Likely no one would accuse President Theodore “Teddy” Roosevelt of either anti-American or racist behavior. To do so would wreak trauma among fans of the Teddy Bear.
However, it cannot be said that folks who may admire TR and create memorials to him are sensitive to images they may ascribe to him. A search of the internet reveals no factoid indicating that TR is the object of historical revisionism. Notwithstanding, however, the American Museum of Natural History in New York City determined that a TR statue on its front steps was composed of images that conveyed values inconsistent with the museum’s educational mission.
The museum has an international and national reputation for its exhibits, its commitment to history and to historical preservation. That reputation sustains its primary mission as an educational and cultural institution. Recently, officials of the museum concluded that the TR statuary should be removed, issuing this statement:
The statue has long been controversial because of the hierarchical composition that places one figure on horseback and the others walking alongside. Many of us find its depiction of the Native American and African figures and their placement in the monument racist…. We recognize that more work is needed to better understand not only the statue but our own history.
A gentle, genteel acknowledgement by the institution of its public responsibility as well as the necessity to be faithful to its mission reflecting a continuing process of evaluation and consideration of issues in a social context. But … the Young Republican Club of NYC organized a demonstration at the museum to make its views known about history. In a Fox News interview, the club’s president said:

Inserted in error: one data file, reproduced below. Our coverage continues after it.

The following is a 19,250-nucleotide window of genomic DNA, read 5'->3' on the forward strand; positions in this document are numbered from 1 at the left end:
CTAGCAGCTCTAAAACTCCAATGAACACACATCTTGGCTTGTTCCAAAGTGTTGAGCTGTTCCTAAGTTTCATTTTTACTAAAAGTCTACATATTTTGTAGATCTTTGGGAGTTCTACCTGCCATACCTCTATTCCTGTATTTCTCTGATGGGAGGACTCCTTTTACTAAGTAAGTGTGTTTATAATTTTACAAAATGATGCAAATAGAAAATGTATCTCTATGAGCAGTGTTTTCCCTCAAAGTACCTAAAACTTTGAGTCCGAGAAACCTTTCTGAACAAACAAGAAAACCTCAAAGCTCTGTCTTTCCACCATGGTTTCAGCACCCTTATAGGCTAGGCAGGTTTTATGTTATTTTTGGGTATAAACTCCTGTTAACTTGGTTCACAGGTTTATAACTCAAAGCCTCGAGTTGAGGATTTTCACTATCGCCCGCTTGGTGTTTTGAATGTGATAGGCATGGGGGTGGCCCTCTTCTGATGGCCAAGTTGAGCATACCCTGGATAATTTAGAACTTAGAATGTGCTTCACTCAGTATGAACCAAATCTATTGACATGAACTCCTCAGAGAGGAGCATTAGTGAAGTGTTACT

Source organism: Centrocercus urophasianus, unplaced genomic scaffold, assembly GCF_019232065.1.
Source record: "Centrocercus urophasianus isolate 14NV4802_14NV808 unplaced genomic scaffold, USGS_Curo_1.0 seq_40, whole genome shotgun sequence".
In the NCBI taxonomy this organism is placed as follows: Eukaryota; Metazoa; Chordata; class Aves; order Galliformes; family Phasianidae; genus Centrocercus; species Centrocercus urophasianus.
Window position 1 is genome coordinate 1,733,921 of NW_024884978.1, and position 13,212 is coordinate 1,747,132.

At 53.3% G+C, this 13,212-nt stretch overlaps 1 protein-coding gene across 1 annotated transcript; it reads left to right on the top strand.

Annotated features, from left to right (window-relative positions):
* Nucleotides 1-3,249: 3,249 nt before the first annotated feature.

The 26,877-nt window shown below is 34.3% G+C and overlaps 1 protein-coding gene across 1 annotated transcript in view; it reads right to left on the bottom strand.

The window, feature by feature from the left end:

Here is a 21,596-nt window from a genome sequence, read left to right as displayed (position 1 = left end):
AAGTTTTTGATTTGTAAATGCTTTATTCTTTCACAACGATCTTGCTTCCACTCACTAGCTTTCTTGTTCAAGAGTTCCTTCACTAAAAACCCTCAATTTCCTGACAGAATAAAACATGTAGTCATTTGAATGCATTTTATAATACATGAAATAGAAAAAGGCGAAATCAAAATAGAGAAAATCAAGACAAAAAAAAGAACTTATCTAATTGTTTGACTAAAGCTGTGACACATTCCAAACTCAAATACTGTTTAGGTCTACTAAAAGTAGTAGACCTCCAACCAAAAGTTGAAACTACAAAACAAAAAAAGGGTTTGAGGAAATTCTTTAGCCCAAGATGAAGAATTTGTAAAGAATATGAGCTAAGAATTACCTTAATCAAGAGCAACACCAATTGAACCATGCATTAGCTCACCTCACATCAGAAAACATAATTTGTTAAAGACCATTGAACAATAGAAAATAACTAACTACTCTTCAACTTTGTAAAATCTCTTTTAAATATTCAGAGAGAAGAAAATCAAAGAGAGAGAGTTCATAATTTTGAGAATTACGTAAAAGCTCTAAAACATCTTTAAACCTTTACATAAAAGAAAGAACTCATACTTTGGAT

You’ll never be able to make a better future if you erase our past. And that’s something that happens in tyrannical regimes. I’ve never heard of a free society that wants to erase the past.
The club president waxed further to state that it’s about more than just Roosevelt’s statue, or any of the statues that have been taken down or defaced by riots and protesters. Perhaps carried by his own logic or the resonance of his voice or words, the young Republican offered a Shakespearean rebuke of Brutus’s “we come to bury Caesar, not to praise him”:
They’re trying to judge people, premodern people, by postmodern standards of morality and by that rate we’ll have no future because we’ll have to erase all of human history. You have to look at the good people did. No one’s perfect. No one’s a saint. And you could find some flaws, especially in people from the past. But that should be no excuse to erase that, we need to learn from the past.
The term “premodern” as a criterion and contrast with “postmodern standards of morality” sounds like the ravings of a college freshman in a term paper on art. As usages in historical analysis, they are arguably juvenile and misplaced. These lyrics in falsetto produce mostly tinnitus to any within hearing range.